If you needed to work on your balance, standing on one leg, say for 30 seconds, is a good exercise. A good cue would be to imagine your stance leg as a wood post, or that you cement your foot into the ground. Besides helping improve your balance, the muscles of the lower leg play a role in helping you stand on your leg. An exercise like this, standing on one leg, offers a practical carryover to a real-life situation where you just might need to be strong on one leg. A goal of strength training is not only to improve strength, but also to improve function and prevent injury.
The barbell or dumbbell bicep curl is an arm strengthener, common in resistance training. The action involves elbow flexion, or bringing the hands toward the face. Most people stand with their feet side-by-side, or parallel, to perform them. Front-loaded exercises, like the barbell biceps curls, shift the body’s center of gravity forward, outside of your base of support. What typically ends up happening is that most people sway their trunk backward to counter the added weight in front of them, lose their postural control and end up stressing the lumbar spine.
It’s always a good idea to limit compressive forces on the back. Research shows that having weights alongside the body, rather than held out front of the body at shoulder height, is much more spine-friendly.
If you think about daily activities, such as lifting a big UPS package, or carrying something in front of you, most people would lift or stand in a staggered stance, as it is more stable. As training is meant to improve function, it makes sense to train in positions that mimic real life, not just a single muscle.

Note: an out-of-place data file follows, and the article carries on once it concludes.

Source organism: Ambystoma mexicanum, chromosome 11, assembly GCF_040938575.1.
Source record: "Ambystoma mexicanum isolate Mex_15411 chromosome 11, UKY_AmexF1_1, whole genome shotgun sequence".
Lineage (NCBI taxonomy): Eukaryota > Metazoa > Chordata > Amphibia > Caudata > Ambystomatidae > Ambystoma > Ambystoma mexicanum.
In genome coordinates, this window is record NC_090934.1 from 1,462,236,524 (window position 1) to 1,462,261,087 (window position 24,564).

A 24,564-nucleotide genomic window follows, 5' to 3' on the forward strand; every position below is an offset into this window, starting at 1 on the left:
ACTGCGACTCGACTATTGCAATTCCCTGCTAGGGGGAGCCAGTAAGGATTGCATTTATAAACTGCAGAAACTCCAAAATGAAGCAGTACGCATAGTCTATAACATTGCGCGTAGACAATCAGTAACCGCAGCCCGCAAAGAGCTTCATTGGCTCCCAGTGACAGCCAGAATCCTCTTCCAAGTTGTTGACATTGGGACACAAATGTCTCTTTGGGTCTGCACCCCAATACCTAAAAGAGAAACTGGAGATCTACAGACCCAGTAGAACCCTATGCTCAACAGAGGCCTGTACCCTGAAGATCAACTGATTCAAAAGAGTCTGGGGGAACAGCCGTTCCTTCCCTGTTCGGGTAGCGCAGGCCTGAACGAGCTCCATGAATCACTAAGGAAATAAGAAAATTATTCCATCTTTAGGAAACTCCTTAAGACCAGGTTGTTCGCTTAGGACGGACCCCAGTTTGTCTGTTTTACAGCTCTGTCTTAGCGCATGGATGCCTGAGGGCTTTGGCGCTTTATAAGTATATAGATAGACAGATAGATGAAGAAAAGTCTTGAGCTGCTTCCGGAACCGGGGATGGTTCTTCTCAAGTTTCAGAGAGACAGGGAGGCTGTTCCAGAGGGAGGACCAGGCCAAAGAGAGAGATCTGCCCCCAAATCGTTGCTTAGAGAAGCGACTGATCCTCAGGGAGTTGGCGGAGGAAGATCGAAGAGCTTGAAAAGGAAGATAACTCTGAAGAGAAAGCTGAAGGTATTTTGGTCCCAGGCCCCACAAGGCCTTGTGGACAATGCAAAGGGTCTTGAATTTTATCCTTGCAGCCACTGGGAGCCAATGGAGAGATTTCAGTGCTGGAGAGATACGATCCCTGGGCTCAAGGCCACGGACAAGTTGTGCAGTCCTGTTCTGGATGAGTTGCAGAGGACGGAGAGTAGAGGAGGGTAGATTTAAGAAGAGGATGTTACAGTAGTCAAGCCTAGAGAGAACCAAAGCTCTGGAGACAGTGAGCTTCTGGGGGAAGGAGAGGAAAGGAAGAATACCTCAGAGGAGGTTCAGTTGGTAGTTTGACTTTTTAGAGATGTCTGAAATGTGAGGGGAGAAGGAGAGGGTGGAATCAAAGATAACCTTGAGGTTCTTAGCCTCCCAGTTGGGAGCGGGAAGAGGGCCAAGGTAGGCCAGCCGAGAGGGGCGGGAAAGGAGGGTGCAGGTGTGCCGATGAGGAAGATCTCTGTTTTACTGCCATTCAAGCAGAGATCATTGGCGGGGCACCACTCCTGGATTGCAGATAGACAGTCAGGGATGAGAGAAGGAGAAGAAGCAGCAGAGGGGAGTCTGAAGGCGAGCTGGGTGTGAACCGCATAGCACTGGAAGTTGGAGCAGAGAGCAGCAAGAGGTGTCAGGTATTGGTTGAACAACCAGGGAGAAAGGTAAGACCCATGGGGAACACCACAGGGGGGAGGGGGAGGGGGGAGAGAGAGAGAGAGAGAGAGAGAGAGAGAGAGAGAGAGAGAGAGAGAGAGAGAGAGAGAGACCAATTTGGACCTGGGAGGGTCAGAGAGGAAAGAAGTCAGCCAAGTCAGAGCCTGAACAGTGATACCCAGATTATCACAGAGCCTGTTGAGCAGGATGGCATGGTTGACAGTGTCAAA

As we age, it becomes even more important to train not just muscle, but movement. Countering muscle disuse through resistance training is a powerful intervention to combat the loss of muscle strength and muscle mass. Independence, mobility, psychological well-being and healthy life expectancy are all benefits.
Lifting groceries or a basket of laundry requires not only strength and mobility, but also good postural control, much like the front-loaded bicep curl. What foot position would give you a larger base of support so you don’t fall? What foot position would give you better stability and balance when doing tasks such as lifting?
Getting back to the bicep curl, the question of which stance was better—parallel or staggered—was recently addressed by two studies at the National Strength and Conditioning Association national conference. The studies showed that the staggered stance provides a bigger base of support anteriorly. Keep in mind that any front-loaded exercise, like the bicep curl, shifts the body’s center of gravity forward. Standing in a staggered stance helps maintain overall stability and balance. However, all muscle activation, including forward-and-back trunk sway, external obliques, lumbar erector spine, front shin and side shin, was the same. Whatever stance, staggered or parallel, that you are most comfortable with, without back sway, is good lifting technique. Add an image like a wood post, or cementing your feet into the ground, and you’re bicep curls will look and feel great.
Connie Aronson is an ACSM-certified exercise physiologist at the YMCA in Ketchum. Learn more at www.conniearonson.com.
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